Given the new information (that the example on StackOverflow was incorrect), I believe the spec in it's current for to be the most predictable behaviour when it comes to end users and therefore correct.

Things do get a little complicated when it comes to allowing compiled templates to be returned from view methods (as discussed with @groue) i.e. what happens to the whitespace then. In this situation I treat it in the same way as a partial which gets a little tricky as the newline for double and triple taches is then dependent on the type of object returned from the view. I get around this by including the newline in my tokens allowing me to include or exclude it from the output at render. I have yet to push my changes as it needs refactoring but seems like a good way to go to me.

In the following example, thing returns a compiled template from the view. The output will be the same as when using a partial in my implementation which I believe to be the sanest output even though it requires a little more work at render (well, only concatenating the newline for non-template return values):

The following:
  <ul>
    {{thing}}
  </ul>

Will be the same as:
  <ul>
    {{>parial_with_identical_content_to_compiled_template}}
  </ul>

@groue Which leaves only one edge case that I'm not sure how to solve and that is our {{items}} shortcut to {{#items}}{{.}}{{/items}}, you may want to also maintain the whitespace in the same way as partials and template objects, so not sure of the best approach for this.

Forgive me for a little off topic here, however it is all relevant to whitespace so thought it was the best place to mention it.

groue commented Jan 9, 2013

Thanks @cunger for the clarification. You should maybe open an issue in the https://github.com/defunkt/pystache repo, since I don't see anything that could solve your problem in this very thread.

@thelucid I won't follow you on the white space management of {{items}} or dynamic partials, whether they are simply embedded, or processed, or whatever. Do what you want, but I bet that one day one user will be annoyed by your "useful" feature he did not request, without any way to disable it. Software that just works is better than software that tries to prove a point.

Of course, I'll be very interested by your work if one day some GRMustache user opens a white-space issue. Which I doubt.

Until then, many issues are far more interesting (meaning: interesting for end users), such as #41, #38, and the infamous array index problem (http://stackoverflow.com/questions/8567413/index-of-an-array-element-in-mustache-js, http://stackoverflow.com/questions/5021495/in-mustache-how-to-get-the-index-of-the-current-section, http://stackoverflow.com/questions/4592491/is-there-a-way-to-set-a-counter-in-a-mustache-iteration, janl/mustache.js#205, groue/GRMustache#18, groue/GRMustache#14, https://github.com/samskivert/jmustache, and I surely missed many).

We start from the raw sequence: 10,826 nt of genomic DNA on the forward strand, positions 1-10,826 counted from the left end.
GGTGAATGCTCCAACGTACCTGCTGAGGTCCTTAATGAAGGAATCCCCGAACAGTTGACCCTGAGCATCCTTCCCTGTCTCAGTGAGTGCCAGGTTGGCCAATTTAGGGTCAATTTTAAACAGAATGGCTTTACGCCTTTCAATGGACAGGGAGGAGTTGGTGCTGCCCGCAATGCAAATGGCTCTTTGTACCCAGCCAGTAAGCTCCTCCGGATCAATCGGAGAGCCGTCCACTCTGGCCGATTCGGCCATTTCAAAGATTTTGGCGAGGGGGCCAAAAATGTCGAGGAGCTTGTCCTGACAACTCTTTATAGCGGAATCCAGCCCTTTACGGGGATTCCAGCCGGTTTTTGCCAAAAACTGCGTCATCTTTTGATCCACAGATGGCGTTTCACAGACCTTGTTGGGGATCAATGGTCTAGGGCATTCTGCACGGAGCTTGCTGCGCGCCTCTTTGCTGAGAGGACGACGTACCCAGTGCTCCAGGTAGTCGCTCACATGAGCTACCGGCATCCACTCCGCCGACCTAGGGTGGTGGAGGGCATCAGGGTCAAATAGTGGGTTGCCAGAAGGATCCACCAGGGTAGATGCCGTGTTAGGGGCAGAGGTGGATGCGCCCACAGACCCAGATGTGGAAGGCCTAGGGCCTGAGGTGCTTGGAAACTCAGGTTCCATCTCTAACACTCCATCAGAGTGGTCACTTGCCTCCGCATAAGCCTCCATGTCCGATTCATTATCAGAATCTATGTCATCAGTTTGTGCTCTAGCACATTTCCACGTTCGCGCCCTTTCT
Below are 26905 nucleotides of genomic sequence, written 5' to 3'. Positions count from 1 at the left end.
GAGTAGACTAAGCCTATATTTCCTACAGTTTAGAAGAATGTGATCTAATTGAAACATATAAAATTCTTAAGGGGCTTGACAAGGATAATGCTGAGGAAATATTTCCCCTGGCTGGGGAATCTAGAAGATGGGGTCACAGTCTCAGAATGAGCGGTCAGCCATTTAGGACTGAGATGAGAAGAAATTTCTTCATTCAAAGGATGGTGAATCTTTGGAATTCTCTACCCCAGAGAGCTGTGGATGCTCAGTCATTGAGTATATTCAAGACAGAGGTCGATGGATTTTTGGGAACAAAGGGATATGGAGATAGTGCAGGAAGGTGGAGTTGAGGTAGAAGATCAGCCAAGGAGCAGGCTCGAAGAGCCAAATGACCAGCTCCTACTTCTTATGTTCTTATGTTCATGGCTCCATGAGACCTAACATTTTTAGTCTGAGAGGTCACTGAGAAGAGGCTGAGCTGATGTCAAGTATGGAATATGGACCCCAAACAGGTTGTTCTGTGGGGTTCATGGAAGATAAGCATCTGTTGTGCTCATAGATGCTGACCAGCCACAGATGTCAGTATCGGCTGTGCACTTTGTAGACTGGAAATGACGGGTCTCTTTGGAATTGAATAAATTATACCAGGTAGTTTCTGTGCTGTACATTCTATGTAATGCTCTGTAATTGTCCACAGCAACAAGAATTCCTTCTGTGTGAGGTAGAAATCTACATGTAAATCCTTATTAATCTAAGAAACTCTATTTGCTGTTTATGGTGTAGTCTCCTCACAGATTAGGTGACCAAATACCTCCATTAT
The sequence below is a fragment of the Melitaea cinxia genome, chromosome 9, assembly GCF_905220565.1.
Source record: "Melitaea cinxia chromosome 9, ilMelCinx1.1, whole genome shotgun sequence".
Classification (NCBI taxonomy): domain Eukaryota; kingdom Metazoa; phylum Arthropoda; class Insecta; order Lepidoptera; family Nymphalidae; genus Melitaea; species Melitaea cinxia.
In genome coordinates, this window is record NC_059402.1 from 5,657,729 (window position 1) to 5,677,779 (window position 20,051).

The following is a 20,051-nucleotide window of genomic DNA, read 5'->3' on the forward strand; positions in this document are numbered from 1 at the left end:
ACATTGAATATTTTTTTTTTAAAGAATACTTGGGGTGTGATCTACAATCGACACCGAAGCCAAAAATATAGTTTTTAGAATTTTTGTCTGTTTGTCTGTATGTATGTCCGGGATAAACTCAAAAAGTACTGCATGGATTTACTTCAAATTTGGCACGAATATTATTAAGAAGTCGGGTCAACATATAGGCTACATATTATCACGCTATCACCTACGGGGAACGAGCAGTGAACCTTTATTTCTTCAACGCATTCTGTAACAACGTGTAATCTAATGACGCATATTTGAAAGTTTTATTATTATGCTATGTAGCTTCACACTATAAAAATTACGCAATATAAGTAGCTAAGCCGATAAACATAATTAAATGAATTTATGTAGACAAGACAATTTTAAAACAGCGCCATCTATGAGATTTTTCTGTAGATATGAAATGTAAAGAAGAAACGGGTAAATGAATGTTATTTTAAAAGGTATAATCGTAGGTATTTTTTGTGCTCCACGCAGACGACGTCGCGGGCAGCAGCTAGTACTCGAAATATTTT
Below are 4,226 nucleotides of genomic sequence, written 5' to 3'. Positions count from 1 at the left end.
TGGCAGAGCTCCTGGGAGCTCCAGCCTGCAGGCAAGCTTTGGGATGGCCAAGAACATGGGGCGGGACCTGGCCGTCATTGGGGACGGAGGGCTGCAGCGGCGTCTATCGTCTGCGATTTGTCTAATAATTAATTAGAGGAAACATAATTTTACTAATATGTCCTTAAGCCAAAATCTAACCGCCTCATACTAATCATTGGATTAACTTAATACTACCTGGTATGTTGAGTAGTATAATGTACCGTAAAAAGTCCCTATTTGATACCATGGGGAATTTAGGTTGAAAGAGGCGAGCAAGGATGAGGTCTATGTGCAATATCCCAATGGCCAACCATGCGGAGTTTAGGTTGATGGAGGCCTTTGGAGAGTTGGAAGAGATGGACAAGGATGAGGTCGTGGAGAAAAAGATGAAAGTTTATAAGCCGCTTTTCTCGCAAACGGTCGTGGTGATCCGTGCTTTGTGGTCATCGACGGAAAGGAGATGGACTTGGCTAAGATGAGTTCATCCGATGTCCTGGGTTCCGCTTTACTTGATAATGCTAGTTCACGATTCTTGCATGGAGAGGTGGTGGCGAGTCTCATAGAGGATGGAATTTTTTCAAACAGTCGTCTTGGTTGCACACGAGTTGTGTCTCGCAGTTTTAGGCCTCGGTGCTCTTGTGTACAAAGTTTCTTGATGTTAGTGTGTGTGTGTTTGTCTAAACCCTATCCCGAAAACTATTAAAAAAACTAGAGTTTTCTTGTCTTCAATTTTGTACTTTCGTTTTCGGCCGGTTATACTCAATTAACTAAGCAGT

thelucid commented Jan 9, 2013

@groue Fair enough. I'm seriously tempted to head in the Handlebars direction, their helpers solve all kinds of problems. Just a shame it doesn't support save views.

groue commented Jan 9, 2013

It's possible: GRMustache has been heavily influenced by Handlebars, while remaining a Mustache engine. Oh, and should I say Handlebars has no white space management?

groue commented Feb 22, 2013

For those who think the topic has been so well thought it deserves this issue to be closed: I'm curious to know how you handle this user's issue: groue/GRMustache#45

Tache solves this by using template objects (which can optionally be precompiled):

view = {
  "task-input-result" => Tache::Template.new("\/\/ Return inputs as task result\n\tprintf(\"%s\\n\", taskInput1);\nprintf(\"%s\\n\", taskInput2);\n"),
  "task-input-variables" => Tache::Template.new("\/\/ Task input variables \nchar *taskInput1 = argv[1];\nchar *taskInput2 = argv[2];\n")
}
Tache.render(template, view)

Indents will then work as expected as per groue/GRMustache#45 and only newlines are needed in the values. This is due to the concept of a 'line' token in my parser, which also allows for precompiled templates to work in the same way.

I will add more documentation to Tache for this but in the meantime see (specifically the multiline example):

groue commented Feb 22, 2013

Thanks for the feedback, @thelucid! This is a very interesting approach indeed, to turn data into a dynamic partial, and use the spec-defined indentation. Quite smart indeed. And another validation of our approach of dynamic partials :-)

@groue No problem. If it helps, take a look at my parser tests to see under what circumstances the 'line' tokens appear: https://github.com/thelucid/tache/blob/master/test/parser_test.rb ...and how they are used here: https://github.com/thelucid/tache/blob/master/lib/tache/template.rb

groue commented Feb 24, 2013

Thanks @thelucid.

groue commented Feb 24, 2013

For those interested, here is another white-space processing use case not covered by the specification: groue/GRMustache#46.

The user wants to have

{{ statement-1 }}
{{ statement-2 }}
{{ statement-3 }}

Render as:

1
3

For the following data:

{ "statement-1": "1",
  "statement-3": "3" }

Notice how the template line containing {{ statement-2 }} has not been rendered.

@mikesherov mikesherov referenced this issue in bobthecow/mustache.php Aug 7, 2014

Closed

Additional Whitespace in partials #214